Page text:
Censorship

Censorship

Censorship

Censorship

Synopsis

A collection of poetry which is mainly about love and loss and other aspects of relationships, particularly from the point of view of the deserted wife, the lonely woman. Underlying the poems is a wish for something better and hope for the future.

Excerpt

Attempting to write a book about the history of censorship in America is somewhat akin to attempting to write a book about the history of the nation; it is a daunting task to squeeze in everything important, omitting the minor or inconsequential while leaving out nothing of importance. Scholars have written volumes on each area of censorship, and a book such as this can do little more than highlight the significant and try to put it into context.

Being an author, although at times a solitary endeavor, requires copious amounts of help from others. First, I would like to thank my wife, Margaret Weaver, and our son, Jesse Weaver Paxton, for putting up with my seizure of one end of the dining room table for my assorted research material and laptop computer, for enduring my seemingly endless writing, and for not complaining when I obsessed over various chapters and frantically tried to meet deadlines. A tremendous thank you also goes to Margaret for spending hour after hour after hour poring over my manuscript and making uncountable suggestions for improvements (although any errors that did creep into the manuscript are solely my fault).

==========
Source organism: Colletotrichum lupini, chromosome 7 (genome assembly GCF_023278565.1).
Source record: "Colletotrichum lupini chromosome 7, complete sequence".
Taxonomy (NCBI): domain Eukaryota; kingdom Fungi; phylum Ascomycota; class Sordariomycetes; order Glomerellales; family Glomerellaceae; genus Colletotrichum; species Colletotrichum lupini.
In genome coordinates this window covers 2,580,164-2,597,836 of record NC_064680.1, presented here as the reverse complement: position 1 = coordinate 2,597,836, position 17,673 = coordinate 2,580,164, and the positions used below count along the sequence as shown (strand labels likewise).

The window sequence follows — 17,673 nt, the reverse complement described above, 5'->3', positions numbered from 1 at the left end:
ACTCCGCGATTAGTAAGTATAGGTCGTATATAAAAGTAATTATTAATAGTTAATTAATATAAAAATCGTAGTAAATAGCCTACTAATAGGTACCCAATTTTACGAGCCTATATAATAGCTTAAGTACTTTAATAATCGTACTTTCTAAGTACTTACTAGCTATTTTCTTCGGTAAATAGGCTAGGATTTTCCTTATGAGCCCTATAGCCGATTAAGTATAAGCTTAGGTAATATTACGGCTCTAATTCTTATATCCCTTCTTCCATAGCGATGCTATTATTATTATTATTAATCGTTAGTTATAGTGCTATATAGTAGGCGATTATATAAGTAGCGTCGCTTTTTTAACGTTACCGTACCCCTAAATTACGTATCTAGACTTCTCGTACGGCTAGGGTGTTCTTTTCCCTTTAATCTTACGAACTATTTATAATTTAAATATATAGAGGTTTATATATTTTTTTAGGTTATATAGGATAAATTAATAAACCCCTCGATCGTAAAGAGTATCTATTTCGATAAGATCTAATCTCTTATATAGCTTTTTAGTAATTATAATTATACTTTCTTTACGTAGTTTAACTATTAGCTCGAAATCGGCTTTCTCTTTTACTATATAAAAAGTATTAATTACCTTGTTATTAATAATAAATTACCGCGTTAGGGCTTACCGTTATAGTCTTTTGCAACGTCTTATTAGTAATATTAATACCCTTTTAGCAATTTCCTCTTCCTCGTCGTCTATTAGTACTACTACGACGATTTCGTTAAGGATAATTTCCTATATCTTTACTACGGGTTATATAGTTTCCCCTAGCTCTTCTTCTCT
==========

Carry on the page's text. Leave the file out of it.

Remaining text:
I would also like to thank Missouri State University, the College of Arts and Letters, and the Department of Media, Journalism, and Film for granting me a one-semester sabbatical so that I could get started on the book once I signed the contract with Greenwood. My students at Missouri State also deserve thanks for putting up with my schedule, in which I devoted most Tuesdays and Thursdays during several semesters to work on this book. The staff at Meyer Library on the Missouri State University campus also aided . . .

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